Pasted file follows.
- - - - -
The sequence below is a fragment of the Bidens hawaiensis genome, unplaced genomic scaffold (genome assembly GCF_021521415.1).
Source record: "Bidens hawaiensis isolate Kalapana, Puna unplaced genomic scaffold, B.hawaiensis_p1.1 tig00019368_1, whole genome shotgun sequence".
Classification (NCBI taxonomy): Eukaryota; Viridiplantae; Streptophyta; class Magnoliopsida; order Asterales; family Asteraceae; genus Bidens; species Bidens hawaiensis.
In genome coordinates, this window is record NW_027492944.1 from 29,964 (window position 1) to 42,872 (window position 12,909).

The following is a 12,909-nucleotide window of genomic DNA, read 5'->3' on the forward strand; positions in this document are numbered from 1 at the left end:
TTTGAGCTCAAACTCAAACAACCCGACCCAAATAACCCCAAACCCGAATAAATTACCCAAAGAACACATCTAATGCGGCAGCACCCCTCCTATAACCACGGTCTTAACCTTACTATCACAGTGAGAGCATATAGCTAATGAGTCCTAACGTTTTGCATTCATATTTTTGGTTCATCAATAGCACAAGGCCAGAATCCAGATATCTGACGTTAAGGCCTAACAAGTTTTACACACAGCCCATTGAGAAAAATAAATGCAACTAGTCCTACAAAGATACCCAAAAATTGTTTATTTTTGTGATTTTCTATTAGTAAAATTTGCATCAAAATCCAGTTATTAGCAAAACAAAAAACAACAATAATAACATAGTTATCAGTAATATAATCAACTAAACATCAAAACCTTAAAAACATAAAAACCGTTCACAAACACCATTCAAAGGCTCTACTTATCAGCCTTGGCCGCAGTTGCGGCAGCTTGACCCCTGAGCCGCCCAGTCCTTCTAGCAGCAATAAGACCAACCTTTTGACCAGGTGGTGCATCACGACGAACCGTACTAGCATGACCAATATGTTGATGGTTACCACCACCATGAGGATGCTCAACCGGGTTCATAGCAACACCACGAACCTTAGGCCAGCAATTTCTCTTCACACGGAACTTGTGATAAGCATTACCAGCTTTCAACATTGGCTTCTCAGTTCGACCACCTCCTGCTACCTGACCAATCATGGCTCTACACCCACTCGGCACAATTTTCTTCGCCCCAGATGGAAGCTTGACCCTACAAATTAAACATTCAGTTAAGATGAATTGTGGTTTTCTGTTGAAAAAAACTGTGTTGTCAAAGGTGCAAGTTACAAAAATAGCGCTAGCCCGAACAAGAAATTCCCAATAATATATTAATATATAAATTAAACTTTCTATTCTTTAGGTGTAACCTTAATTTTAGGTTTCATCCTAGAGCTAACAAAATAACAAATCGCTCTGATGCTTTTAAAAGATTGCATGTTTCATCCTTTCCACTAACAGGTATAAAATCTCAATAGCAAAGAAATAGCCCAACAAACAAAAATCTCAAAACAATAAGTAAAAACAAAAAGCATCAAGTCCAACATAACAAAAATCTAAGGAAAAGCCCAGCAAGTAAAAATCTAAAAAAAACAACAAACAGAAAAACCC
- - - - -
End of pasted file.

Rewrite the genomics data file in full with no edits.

The sequence below is a fragment of the Bidens hawaiensis genome, unplaced genomic scaffold (genome assembly GCF_021521415.1).
Source record: "Bidens hawaiensis isolate Kalapana, Puna unplaced genomic scaffold, B.hawaiensis_p1.1 tig00019368_1, whole genome shotgun sequence".
Classification (NCBI taxonomy): Eukaryota; Viridiplantae; Streptophyta; class Magnoliopsida; order Asterales; family Asteraceae; genus Bidens; species Bidens hawaiensis.
In genome coordinates, this window is record NW_027492944.1 from 29,964 (window position 1) to 42,872 (window position 12,909).

The following is a 12,909-nucleotide window of genomic DNA, read 5'->3' on the forward strand; positions in this document are numbered from 1 at the left end:
TTTGAGCTCAAACTCAAACAACCCGACCCAAATAACCCCAAACCCGAATAAATTACCCAAAGAACACATCTAATGCGGCAGCACCCCTCCTATAACCACGGTCTTAACCTTACTATCACAGTGAGAGCATATAGCTAATGAGTCCTAACGTTTTGCATTCATATTTTTGGTTCATCAATAGCACAAGGCCAGAATCCAGATATCTGACGTTAAGGCCTAACAAGTTTTACACACAGCCCATTGAGAAAAATAAATGCAACTAGTCCTACAAAGATACCCAAAAATTGTTTATTTTTGTGATTTTCTATTAGTAAAATTTGCATCAAAATCCAGTTATTAGCAAAACAAAAAACAACAATAATAACATAGTTATCAGTAATATAATCAACTAAACATCAAAACCTTAAAAACATAAAAACCGTTCACAAACACCATTCAAAGGCTCTACTTATCAGCCTTGGCCGCAGTTGCGGCAGCTTGACCCCTGAGCCGCCCAGTCCTTCTAGCAGCAATAAGACCAACCTTTTGACCAGGTGGTGCATCACGACGAACCGTACTAGCATGACCAATATGTTGATGGTTACCACCACCATGAGGATGCTCAACCGGGTTCATAGCAACACCACGAACCTTAGGCCAGCAATTTCTCTTCACACGGAACTTGTGATAAGCATTACCAGCTTTCAACATTGGCTTCTCAGTTCGACCACCTCCTGCTACCTGACCAATCATGGCTCTACACCCACTCGGCACAATTTTCTTCGCCCCAGATGGAAGCTTGACCCTACAAATTAAACATTCAGTTAAGATGAATTGTGGTTTTCTGTTGAAAAAAACTGTGTTGTCAAAGGTGCAAGTTACAAAAATAGCGCTAGCCCGAACAAGAAATTCCCAATAATATATTAATATATAAATTAAACTTTCTATTCTTTAGGTGTAACCTTAATTTTAGGTTTCATCCTAGAGCTAACAAAATAACAAATCGCTCTGATGCTTTTAAAAGATTGCATGTTTCATCCTTTCCACTAACAGGTATAAAATCTCAATAGCAAAGAAATAGCCCAACAAACAAAAATCTCAAAACAATAAGTAAAAACAAAAAGCATCAAGTCCAACATAACAAAAATCTAAGGAAAAGCCCAGCAAGTAAAAATCTAAAAAAAACAACAAACAGAAAAACCC